PFAMES conducts several fun and creative activities. What are these?
We have the concept of ‘Fun Fridays’ at PFW, where the HR conducts fun games and activities on the floor and we have the artists actively participating in these activities. We have incorporated the same culture at each of our training centres whereby even the students get to have some fun. “All work and no play, makes Jack/Jill a dull boy/girl” (laughs!!) It’s simple ‘at Prime Focus, we work hard and party hard’.
How many students end up joining Prime Focus?
While we have on boarded a lot of industrial trainees, we have a lot of them who are almost finishing about a year or so. While we offer them permanent positions, some make a choice to part ways, but we have a majority of them who are happy to stay and show their willingness to be absorbed. For the batches that are still in classroom training we will know once they have completed their 15 months of course duration. Over the years while we were setting up VFX and stereo conversion we have had a lot of individuals who came in learned and have spent over a decade with Prime Focus. With PFAMES rolling out I would be happy to extend our support to all the other companies who are constantly looking for well-trained talent that is ready to start as industrial trainees and post training completion can further their careers in the same organization.
You also have 2D, 3D animation and graphic courses?
Yes we are working and building on those, but we haven’t officially launched any of those courses as yet. Typically our ultimate aim is to be the “skill provider for the AVGC Industry” as that’s what we’ve been covering at Prime Focus and we are also working very closely and support Govt. of India’s “Skill India Mission” and want to be able to provide as many skilled resources for the AVGC industry.
Tell us about your faculty. Do you have any industry veterans?
I think all the trainers are artists who have worked here at PFW and are seasoned artists and doing very well in their careers. They’ve been literally hand-picked from the active production floor to come on board to train our artists, who will may be at some point even work with these artists they train during the course of their careers. Our aim is to keep the trainers hands on so they will have floor experience every now and then, and they continue to stay in touch with the latest techniques they’ve learned and ensure our training curriculum and tools are up to date and in sync with what’s needed by production while the trainees are on the job. My trainers go through the training material constantly, to keep it as current. So they have to continue to learn for themselves, and also develop the new modules that need to be introduced from time to time. This is our biggest advantage, as all of us driving PFAMES have been actively involved in a live production environment and know what is needed on the ground.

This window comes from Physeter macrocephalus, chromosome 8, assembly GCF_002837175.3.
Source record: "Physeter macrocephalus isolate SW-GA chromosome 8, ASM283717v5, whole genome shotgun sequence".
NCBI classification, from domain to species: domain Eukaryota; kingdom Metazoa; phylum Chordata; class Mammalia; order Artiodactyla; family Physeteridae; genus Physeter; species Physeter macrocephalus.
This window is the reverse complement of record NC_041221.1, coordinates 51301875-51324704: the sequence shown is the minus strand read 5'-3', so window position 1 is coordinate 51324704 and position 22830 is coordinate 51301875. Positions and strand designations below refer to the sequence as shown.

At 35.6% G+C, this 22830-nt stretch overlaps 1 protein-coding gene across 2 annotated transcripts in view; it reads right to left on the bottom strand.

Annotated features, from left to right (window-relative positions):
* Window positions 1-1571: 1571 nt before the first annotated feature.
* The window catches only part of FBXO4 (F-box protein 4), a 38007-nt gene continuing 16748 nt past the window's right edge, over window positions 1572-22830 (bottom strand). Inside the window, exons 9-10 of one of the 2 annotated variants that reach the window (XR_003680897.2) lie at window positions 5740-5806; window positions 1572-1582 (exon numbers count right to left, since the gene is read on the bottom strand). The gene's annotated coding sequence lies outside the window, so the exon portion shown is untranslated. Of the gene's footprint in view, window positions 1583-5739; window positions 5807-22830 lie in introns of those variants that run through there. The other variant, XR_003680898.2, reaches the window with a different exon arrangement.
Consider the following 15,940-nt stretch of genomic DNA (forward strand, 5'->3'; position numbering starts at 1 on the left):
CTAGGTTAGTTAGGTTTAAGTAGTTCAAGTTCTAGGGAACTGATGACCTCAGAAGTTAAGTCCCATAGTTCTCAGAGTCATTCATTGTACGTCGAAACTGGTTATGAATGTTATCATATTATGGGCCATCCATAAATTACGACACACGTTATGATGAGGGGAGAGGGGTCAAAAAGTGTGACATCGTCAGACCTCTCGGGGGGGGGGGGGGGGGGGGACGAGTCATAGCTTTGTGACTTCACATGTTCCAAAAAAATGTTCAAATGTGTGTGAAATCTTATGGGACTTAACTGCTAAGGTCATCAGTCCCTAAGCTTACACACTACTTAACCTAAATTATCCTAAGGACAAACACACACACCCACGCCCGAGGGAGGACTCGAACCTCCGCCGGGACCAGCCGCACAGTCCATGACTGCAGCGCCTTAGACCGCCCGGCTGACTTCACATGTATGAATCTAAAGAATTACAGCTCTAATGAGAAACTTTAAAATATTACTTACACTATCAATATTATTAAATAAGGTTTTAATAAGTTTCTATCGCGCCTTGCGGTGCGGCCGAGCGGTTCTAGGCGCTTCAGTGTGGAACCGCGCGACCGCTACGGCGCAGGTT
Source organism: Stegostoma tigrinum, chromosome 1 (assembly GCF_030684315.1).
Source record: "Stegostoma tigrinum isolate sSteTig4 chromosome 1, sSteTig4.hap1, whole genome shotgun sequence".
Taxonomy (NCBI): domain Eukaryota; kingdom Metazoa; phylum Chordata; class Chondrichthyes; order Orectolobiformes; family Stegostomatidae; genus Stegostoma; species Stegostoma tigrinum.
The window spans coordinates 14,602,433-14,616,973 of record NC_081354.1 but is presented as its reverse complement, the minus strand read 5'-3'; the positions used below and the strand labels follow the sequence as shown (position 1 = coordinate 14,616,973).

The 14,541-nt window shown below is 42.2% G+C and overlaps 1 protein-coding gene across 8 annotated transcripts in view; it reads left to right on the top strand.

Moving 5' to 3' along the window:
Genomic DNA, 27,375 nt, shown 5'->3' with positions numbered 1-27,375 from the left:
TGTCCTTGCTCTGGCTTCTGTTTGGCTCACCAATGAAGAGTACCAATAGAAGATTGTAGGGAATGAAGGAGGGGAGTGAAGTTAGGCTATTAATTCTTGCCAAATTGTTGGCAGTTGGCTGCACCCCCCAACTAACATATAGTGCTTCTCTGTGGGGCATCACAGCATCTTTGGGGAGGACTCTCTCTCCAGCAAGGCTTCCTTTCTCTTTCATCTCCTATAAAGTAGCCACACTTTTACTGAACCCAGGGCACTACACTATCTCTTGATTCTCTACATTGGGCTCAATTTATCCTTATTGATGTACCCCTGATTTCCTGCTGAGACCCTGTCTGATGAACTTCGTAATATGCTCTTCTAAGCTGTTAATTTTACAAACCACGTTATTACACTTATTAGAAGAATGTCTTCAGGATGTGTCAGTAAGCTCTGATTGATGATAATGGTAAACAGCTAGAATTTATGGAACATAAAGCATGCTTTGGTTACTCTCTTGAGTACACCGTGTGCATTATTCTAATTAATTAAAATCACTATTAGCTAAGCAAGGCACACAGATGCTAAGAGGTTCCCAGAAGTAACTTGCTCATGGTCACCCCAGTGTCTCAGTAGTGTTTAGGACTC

Do you recall any student who had done well in the past or went on to make it big?
Prime Focus has a 20 year history of individuals who have come here learned and moved out and made it big, nonetheless, there are many who have made it big being in Prime Focus for a few years while some have been in Prime Focus for even over 10 and 15 yrs. We’ve put a few success stories on PFAMES official website for the world to get to know these talented individuals who make Prime Focus proud each time. I have a long list of names, but yes I would like to mention a name or two in stereo conversion and one of them is Jimmy Philip who started off as a Jr. VFX artist and went on to become a VFX supervisor. He has spent over a dozen years in Prime Focus and Jimmy Senior stereographer at Prime Focus, Vancouver. We also have Ritesh (Ricky) Agrawal who was also a VFX artist here in Mumbai, he then moved on to become a VFX supervisor, Ricky is a stereo supervisor and is at Prime Focus in Vancouver as well. Like I said, the list is long and I could just go on and on…